You see gamers want enough of the game to be different to fee new, but also want enough of it to be like what they are used to playing so there is a happy medium, don't put a cover system in a third person shooter and see the reviews treat it...like crap. I generally buy games that most do not to see how they are, and I find many diamonds in the rough this way, some not so good either but more often than not these are good games. I love Mass Effect one and two, and Battlefield 2, and Darksiders, Burnout Paradise, but I also love Bulletwitch, Two Human, X Blades, and yes Rouge Warrior, there is just something fun about that game that I love playing it, is it great...no, is it good...yes in many ways, s it perfect..not at all.
Creativity doesn't sell, God of War comes out, and sells millions of copies but it really just took a Devil may Cry violent approach in 3D with great story and it was awesome, but that too became the standard, you see it in Dante's Inferno, Darksiders, Devil May Cry 4, and Bayonetta although Bayonetta is way more action packed than the God of War series....sorry fan boys love me some Bayonetta.
Most games taking a chance on something really new...usually fail....sadly. You have to have the best of both worlds in a game but we are responsible for that. We buy those games and while the next Halo will be fairly cool it really is the same game I have been playing since part 1, which is why I stopped after 3.
Creativity is there you just gotta know where to look ..................."
tad2008 30th June 2010, 03:09 Quote
I think Masahiro Sakurai must have a translation problem. Having consistent controls across similar genre of games is essential for ease of use and to be able to pick up the game and play it without having to re-learn a new set of controls or to have to customise the controls each and every time, though I do find it necessary on some games to tweak the controls a little as needed.

Working on the Nintendo 3DS with it's own limited controls comprising of a D-Pad and 4 Buttons, oh and a stylus is hardly cause to go ranting about limits of control systems, at least computers have 100+ keys and multi-button mouse options available in addition to gamepads, joysticks, stearing wheels, flight sticks, etc.

What we do need is stronger more consistent story lines and a greater sense of overall realism to give us a complete experience and so that we feel truly part of the game not just sat at a desk looking at a screen. Something that takes us further than even an interactive movie ever could, I don't just want to see the game, I want to feel that I am not just in the game but a real part of it too.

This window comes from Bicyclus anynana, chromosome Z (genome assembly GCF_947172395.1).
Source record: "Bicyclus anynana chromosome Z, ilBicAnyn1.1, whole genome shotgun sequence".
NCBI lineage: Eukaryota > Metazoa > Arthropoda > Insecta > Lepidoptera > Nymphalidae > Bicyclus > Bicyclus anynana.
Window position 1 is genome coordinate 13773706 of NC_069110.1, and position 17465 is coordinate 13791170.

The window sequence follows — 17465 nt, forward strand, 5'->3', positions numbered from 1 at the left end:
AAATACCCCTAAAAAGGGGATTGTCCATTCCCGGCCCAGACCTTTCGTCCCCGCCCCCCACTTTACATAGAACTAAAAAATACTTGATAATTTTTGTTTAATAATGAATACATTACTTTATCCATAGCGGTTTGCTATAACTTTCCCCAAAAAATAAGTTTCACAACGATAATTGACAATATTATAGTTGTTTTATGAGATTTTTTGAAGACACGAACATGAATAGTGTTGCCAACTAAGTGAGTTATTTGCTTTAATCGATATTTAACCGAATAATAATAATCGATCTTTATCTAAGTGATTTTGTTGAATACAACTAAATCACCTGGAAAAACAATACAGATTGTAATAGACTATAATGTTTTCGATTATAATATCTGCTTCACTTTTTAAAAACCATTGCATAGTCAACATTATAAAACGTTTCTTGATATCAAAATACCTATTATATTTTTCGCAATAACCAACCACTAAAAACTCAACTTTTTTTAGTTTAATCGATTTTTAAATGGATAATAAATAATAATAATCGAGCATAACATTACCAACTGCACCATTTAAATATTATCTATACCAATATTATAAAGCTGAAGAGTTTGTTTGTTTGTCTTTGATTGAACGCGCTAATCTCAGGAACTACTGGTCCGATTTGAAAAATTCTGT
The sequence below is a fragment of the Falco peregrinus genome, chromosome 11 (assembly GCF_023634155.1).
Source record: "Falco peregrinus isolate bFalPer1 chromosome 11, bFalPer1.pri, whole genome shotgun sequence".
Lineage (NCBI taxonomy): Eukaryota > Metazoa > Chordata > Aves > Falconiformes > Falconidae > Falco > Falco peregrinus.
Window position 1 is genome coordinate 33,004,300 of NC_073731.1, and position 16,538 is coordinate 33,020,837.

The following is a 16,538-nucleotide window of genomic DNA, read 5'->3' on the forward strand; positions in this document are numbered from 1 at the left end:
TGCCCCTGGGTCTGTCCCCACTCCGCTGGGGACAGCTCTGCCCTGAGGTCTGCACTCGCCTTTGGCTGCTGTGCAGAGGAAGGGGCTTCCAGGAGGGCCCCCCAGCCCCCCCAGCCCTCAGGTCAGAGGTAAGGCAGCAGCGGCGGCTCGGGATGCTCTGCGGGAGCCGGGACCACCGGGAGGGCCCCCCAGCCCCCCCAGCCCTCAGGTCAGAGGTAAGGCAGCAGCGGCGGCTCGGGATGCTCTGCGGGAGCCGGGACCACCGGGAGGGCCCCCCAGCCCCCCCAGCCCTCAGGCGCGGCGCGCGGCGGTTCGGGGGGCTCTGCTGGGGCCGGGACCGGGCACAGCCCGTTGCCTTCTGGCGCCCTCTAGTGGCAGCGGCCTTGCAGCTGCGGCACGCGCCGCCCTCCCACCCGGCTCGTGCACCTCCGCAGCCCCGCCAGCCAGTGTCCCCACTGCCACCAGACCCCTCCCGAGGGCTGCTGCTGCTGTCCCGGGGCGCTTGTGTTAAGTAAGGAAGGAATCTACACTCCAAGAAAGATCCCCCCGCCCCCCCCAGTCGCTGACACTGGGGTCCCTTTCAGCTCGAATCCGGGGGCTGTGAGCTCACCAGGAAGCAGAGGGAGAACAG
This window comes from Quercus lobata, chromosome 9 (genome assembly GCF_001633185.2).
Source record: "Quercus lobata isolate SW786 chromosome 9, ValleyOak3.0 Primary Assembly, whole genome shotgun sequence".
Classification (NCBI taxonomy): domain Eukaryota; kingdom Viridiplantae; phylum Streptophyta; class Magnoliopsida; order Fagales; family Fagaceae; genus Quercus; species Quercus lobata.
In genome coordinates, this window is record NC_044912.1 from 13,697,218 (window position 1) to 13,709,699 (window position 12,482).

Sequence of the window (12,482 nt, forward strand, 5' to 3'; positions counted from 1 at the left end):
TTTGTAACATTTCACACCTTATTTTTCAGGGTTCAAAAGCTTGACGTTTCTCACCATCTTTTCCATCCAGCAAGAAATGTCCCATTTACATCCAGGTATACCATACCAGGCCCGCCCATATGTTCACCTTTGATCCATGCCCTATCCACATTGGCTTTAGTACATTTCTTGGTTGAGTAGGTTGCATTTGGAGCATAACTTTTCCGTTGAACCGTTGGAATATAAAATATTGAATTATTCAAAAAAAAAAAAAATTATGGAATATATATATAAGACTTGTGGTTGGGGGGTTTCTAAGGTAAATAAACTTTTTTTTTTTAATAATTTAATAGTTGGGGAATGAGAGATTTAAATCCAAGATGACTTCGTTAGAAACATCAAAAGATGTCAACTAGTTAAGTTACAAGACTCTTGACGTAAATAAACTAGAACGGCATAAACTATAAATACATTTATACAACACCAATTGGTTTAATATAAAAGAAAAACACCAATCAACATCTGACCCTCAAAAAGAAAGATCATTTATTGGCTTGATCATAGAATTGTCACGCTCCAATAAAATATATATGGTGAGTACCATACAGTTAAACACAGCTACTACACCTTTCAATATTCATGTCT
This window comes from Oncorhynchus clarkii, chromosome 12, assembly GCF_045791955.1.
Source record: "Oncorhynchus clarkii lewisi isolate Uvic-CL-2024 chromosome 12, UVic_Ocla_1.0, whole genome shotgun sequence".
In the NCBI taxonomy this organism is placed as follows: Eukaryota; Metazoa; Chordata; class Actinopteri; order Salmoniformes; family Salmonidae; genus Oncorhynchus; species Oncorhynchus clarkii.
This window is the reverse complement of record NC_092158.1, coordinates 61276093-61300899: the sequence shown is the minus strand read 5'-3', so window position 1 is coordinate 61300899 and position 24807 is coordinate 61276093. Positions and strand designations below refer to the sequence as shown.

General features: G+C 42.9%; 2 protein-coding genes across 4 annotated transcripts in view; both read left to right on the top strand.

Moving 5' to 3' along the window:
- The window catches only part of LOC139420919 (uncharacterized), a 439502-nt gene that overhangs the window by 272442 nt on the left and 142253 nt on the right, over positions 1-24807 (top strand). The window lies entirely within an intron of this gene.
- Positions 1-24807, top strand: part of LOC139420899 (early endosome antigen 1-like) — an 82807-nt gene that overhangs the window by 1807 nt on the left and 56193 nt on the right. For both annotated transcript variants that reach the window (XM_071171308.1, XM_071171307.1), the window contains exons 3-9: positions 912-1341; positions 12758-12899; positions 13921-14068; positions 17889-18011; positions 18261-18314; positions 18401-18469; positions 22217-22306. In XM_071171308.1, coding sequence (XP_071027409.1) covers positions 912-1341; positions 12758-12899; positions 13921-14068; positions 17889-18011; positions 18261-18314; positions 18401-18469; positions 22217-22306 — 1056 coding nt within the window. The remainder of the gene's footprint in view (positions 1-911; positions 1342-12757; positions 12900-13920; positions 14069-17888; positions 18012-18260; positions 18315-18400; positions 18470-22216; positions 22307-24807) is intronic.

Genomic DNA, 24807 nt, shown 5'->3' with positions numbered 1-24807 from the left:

Guildwars 2 seems to be heading in the right direction with dynamic events:
http://www.guildwars2.com/en/the-game/dynamic-events/
Altron 30th June 2010, 04:21 Quote
Quote:
Originally Posted by tad2008
I think Masahiro Sakurai must have a translation problem. Having consistent controls across similar genre of games is essential for ease of use and to be able to pick up the game and play it without having to re-learn a new set of controls or to have to customise the controls each and every time, though I do find it necessary on some games to tweak the controls a little as needed.

Working on the Nintendo 3DS with it's own limited controls comprising of a D-Pad and 4 Buttons, oh and a stylus is hardly cause to go ranting about limits of control systems, at least computers have 100+ keys and multi-button mouse options available in addition to gamepads, joysticks, stearing wheels, flight sticks, etc.

What we do need is stronger more consistent story lines and a greater sense of overall realism to give us a complete experience and so that we feel truly part of the game not just sat at a desk looking at a screen. Something that takes us further than even an interactive movie ever could, I don't just want to see the game, I want to feel that I am not just in the game but a real part of it too.

Guildwars 2 seems to be heading in the right direction with dynamic events:
http://www.guildwars2.com/en/the-game/dynamic-events/

I disagree with the realism comment. So many games are fun because they AREN'T realistic. Do wizards and elves really battle orcish hordes? Um, not around here they don't. But how can you look at all of the hugely popular games based around that genre of literature and say that there aren't some amazing, fun, and brilliant games there?